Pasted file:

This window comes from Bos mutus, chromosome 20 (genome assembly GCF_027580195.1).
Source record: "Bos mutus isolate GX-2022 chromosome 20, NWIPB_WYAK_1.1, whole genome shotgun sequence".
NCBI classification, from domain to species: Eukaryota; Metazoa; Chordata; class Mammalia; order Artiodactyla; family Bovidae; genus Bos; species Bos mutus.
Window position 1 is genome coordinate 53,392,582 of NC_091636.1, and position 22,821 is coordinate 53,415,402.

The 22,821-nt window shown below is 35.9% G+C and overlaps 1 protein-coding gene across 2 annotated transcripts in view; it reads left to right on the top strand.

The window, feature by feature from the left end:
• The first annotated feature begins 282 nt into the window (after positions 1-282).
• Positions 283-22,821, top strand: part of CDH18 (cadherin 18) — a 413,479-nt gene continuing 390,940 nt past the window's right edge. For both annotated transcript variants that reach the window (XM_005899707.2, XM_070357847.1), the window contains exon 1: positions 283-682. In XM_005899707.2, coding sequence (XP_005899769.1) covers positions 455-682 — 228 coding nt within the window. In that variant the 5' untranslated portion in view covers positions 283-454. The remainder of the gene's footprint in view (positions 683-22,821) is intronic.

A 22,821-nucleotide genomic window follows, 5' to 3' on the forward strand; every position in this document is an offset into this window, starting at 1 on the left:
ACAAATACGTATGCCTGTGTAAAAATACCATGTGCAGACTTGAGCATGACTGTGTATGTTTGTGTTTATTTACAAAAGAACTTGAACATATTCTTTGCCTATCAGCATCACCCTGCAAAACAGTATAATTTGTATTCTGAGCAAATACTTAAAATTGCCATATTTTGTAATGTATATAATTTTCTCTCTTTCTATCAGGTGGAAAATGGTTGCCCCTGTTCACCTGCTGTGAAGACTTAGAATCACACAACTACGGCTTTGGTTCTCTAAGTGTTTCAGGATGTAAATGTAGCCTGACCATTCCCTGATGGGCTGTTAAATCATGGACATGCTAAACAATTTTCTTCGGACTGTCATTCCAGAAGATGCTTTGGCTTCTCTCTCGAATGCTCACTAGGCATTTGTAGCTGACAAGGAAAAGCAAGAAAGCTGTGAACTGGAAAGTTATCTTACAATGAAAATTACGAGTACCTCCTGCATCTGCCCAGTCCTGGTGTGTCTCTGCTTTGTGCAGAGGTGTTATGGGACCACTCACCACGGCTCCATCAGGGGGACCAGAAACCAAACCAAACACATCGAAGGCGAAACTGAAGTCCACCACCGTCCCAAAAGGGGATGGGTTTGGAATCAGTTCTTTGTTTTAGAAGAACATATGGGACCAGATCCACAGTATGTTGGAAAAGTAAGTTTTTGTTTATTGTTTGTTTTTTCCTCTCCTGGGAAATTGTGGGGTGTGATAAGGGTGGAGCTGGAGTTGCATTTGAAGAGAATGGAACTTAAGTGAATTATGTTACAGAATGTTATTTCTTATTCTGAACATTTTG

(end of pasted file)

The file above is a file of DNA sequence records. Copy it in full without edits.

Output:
This window comes from Bos mutus, chromosome 20 (genome assembly GCF_027580195.1).
Source record: "Bos mutus isolate GX-2022 chromosome 20, NWIPB_WYAK_1.1, whole genome shotgun sequence".
NCBI classification, from domain to species: Eukaryota; Metazoa; Chordata; class Mammalia; order Artiodactyla; family Bovidae; genus Bos; species Bos mutus.
Window position 1 is genome coordinate 53,392,582 of NC_091636.1, and position 22,821 is coordinate 53,415,402.

The 22,821-nt window shown below is 35.9% G+C and overlaps 1 protein-coding gene across 2 annotated transcripts in view; it reads left to right on the top strand.

The window, feature by feature from the left end:
• The first annotated feature begins 282 nt into the window (after positions 1-282).
• Positions 283-22,821, top strand: part of CDH18 (cadherin 18) — a 413,479-nt gene continuing 390,940 nt past the window's right edge. For both annotated transcript variants that reach the window (XM_005899707.2, XM_070357847.1), the window contains exon 1: positions 283-682. In XM_005899707.2, coding sequence (XP_005899769.1) covers positions 455-682 — 228 coding nt within the window. In that variant the 5' untranslated portion in view covers positions 283-454. The remainder of the gene's footprint in view (positions 683-22,821) is intronic.

A 22,821-nucleotide genomic window follows, 5' to 3' on the forward strand; every position in this document is an offset into this window, starting at 1 on the left:
ACAAATACGTATGCCTGTGTAAAAATACCATGTGCAGACTTGAGCATGACTGTGTATGTTTGTGTTTATTTACAAAAGAACTTGAACATATTCTTTGCCTATCAGCATCACCCTGCAAAACAGTATAATTTGTATTCTGAGCAAATACTTAAAATTGCCATATTTTGTAATGTATATAATTTTCTCTCTTTCTATCAGGTGGAAAATGGTTGCCCCTGTTCACCTGCTGTGAAGACTTAGAATCACACAACTACGGCTTTGGTTCTCTAAGTGTTTCAGGATGTAAATGTAGCCTGACCATTCCCTGATGGGCTGTTAAATCATGGACATGCTAAACAATTTTCTTCGGACTGTCATTCCAGAAGATGCTTTGGCTTCTCTCTCGAATGCTCACTAGGCATTTGTAGCTGACAAGGAAAAGCAAGAAAGCTGTGAACTGGAAAGTTATCTTACAATGAAAATTACGAGTACCTCCTGCATCTGCCCAGTCCTGGTGTGTCTCTGCTTTGTGCAGAGGTGTTATGGGACCACTCACCACGGCTCCATCAGGGGGACCAGAAACCAAACCAAACACATCGAAGGCGAAACTGAAGTCCACCACCGTCCCAAAAGGGGATGGGTTTGGAATCAGTTCTTTGTTTTAGAAGAACATATGGGACCAGATCCACAGTATGTTGGAAAAGTAAGTTTTTGTTTATTGTTTGTTTTTTCCTCTCCTGGGAAATTGTGGGGTGTGATAAGGGTGGAGCTGGAGTTGCATTTGAAGAGAATGGAACTTAAGTGAATTATGTTACAGAATGTTATTTCTTATTCTGAACATTTTG